Revascularisation surgery (CABG)


Risk Stratification in Patients with Coronary Artery Disease: a Practical Walkthrough in the Landscape of Prognostic Risk Models

Although a combination of multiple strategies to prevent and treat coronary artery disease (CAD) has led to a relative reduction in cardiovascular mortality over recent decades, CAD remains the greatest cause of morbidity and mortality worldwide.1 Based on clinical presentation and prognosis, CAD spans from stable presentations (e.g. chronic angina pectoris) to acute coronary syndromes (ACS), which encompass a variety of clinical scenarios (e.g.

Is Complete Revascularisation Mandated for all Patients with Multivessel Coronary Artery Disease?

Multivessel coronary artery disease (MVCAD) is defined by the presence of ≥50 % diameter stenosis of two or more epicardial coronary arteries. The presence of MVCAD indicates poorer prognosis and a significantly higher mortality than single-vessel disease.

Use of Intravascular Ultrasound Imaging in Percutaneous Coronary Intervention to Treat Left Main Coronary Artery Disease

Detection of obstructive disease of the left main coronary artery (LMCA) is relatively unusual in the catheterisation laboratory, as it accounts for approximately 4 % of all coronary angiograms, with isolated LMCA disease observed in only 5–10 % of these cases.1

Prediction of Post Percutaneous Coronary Intervention Myocardial Ischaemia

Myocardial revascularisation in patients with stable chronic angina is performed with the aim of reducing cardiovascular death, reducing myocardial infarction (MI) and relieving angina symptoms. However, contrary to expectations, modern therapy with percutaneous coronary intervention (PCI) has not had a significant impact on hard outcomes.1–5 Indeed, as also summarised in a recently published meta-analysis,6 PCI in stable angina patients does not reduce cardiovascular death or MI.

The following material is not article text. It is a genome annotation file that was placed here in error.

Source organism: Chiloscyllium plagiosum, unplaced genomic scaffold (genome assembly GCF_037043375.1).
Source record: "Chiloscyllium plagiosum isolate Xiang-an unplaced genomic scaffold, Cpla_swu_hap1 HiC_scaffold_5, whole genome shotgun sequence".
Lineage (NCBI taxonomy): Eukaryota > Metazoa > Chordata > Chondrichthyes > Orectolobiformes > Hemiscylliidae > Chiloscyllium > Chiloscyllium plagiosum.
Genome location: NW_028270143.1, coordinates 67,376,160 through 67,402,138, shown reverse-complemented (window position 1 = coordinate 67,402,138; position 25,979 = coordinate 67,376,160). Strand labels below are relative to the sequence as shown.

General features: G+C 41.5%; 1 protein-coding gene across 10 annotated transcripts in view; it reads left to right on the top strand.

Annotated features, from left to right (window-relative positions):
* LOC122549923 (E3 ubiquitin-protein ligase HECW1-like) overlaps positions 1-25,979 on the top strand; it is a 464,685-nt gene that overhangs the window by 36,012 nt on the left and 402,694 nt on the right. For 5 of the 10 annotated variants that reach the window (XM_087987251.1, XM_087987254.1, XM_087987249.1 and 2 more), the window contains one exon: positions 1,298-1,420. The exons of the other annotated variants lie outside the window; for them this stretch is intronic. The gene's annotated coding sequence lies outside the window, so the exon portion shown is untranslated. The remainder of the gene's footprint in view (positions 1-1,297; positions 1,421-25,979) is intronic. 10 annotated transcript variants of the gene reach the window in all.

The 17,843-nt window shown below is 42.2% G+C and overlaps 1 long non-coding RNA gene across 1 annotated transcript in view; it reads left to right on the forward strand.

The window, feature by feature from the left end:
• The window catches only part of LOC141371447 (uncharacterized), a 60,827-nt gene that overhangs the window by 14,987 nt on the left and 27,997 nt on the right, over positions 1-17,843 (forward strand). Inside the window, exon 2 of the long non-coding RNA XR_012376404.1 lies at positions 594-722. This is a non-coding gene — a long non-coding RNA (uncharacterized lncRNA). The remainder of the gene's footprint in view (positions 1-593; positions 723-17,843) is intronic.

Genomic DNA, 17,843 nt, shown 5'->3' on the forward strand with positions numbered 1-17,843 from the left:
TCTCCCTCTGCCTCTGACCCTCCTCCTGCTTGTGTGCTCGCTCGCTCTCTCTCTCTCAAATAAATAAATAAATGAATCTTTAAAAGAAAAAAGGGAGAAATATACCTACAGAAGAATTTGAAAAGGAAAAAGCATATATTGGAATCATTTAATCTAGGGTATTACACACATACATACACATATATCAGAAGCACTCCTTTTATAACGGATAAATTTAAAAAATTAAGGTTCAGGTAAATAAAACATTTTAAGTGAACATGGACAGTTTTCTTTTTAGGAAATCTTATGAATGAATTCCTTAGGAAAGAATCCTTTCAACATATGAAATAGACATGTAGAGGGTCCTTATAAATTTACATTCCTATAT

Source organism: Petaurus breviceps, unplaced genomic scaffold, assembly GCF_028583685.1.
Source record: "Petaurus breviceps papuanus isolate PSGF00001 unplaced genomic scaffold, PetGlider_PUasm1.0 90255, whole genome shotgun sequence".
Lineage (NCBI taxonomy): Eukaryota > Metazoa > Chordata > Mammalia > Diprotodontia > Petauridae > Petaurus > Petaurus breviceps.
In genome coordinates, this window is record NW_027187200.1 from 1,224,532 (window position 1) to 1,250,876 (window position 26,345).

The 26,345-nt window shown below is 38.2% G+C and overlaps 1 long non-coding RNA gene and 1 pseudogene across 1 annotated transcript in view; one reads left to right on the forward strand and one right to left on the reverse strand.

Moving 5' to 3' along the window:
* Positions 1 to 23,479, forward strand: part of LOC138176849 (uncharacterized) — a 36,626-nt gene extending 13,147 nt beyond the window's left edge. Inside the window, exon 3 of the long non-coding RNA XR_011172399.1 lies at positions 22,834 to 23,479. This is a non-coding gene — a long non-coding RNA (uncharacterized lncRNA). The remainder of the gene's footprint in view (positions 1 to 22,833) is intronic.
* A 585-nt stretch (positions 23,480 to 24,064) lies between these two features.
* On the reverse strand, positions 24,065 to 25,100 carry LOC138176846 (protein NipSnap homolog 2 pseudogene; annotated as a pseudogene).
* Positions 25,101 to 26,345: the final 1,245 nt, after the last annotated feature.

Fractional Flow Reserve Assessment of Coronary Artery Stenosis

Coronary artery disease (CAD) due to atherosclerosis is a major cause of morbidity and mortality. Early prevention of atherothrombotic disease with a healthy lifestyle (diet, exercise, optimal body weight and no smoking) is considered the best method of “treating” CAD, although increasing age remains associated with significant cardiovascular events.

Percutaneous Coronary Intervention in Older People: Does Age Make a Difference?

There will be guidelines about the optimal management of most clinical situations. It makes decision making in medicine more universal, but often you have to think about all of the awkward situations that sit outside the guidelines. One neglected area of research involves the management of illness in older people. The older patient is often not included in trial protocols, and so a well of knowledge is absent for an ever-increasing number of patients.